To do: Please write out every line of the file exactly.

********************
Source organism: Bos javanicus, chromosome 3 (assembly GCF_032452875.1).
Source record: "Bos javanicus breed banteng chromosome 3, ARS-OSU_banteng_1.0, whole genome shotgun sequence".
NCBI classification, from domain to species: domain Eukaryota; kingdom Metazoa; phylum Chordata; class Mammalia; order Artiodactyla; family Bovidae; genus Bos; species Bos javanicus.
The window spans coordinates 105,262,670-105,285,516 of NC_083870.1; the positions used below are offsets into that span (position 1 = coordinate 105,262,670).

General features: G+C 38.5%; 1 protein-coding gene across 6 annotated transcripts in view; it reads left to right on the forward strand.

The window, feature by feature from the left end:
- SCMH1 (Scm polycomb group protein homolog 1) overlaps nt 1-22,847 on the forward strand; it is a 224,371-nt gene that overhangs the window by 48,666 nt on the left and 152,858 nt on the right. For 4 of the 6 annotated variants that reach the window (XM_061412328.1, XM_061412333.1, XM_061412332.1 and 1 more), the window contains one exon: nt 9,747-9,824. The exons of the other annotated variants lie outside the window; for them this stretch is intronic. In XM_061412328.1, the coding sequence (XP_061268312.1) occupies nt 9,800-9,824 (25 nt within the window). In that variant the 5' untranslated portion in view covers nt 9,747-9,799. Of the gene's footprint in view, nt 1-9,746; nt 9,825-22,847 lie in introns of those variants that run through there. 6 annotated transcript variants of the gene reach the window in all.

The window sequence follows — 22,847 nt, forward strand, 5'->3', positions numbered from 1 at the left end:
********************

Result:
Source organism: Bos javanicus, chromosome 3 (assembly GCF_032452875.1).
Source record: "Bos javanicus breed banteng chromosome 3, ARS-OSU_banteng_1.0, whole genome shotgun sequence".
NCBI classification, from domain to species: domain Eukaryota; kingdom Metazoa; phylum Chordata; class Mammalia; order Artiodactyla; family Bovidae; genus Bos; species Bos javanicus.
The window spans coordinates 105,262,670-105,285,516 of NC_083870.1; the positions used below are offsets into that span (position 1 = coordinate 105,262,670).

General features: G+C 38.5%; 1 protein-coding gene across 6 annotated transcripts in view; it reads left to right on the forward strand.

The window, feature by feature from the left end:
- SCMH1 (Scm polycomb group protein homolog 1) overlaps nt 1-22,847 on the forward strand; it is a 224,371-nt gene that overhangs the window by 48,666 nt on the left and 152,858 nt on the right. For 4 of the 6 annotated variants that reach the window (XM_061412328.1, XM_061412333.1, XM_061412332.1 and 1 more), the window contains one exon: nt 9,747-9,824. The exons of the other annotated variants lie outside the window; for them this stretch is intronic. In XM_061412328.1, the coding sequence (XP_061268312.1) occupies nt 9,800-9,824 (25 nt within the window). In that variant the 5' untranslated portion in view covers nt 9,747-9,799. Of the gene's footprint in view, nt 1-9,746; nt 9,825-22,847 lie in introns of those variants that run through there. 6 annotated transcript variants of the gene reach the window in all.

The window sequence follows — 22,847 nt, forward strand, 5'->3', positions numbered from 1 at the left end: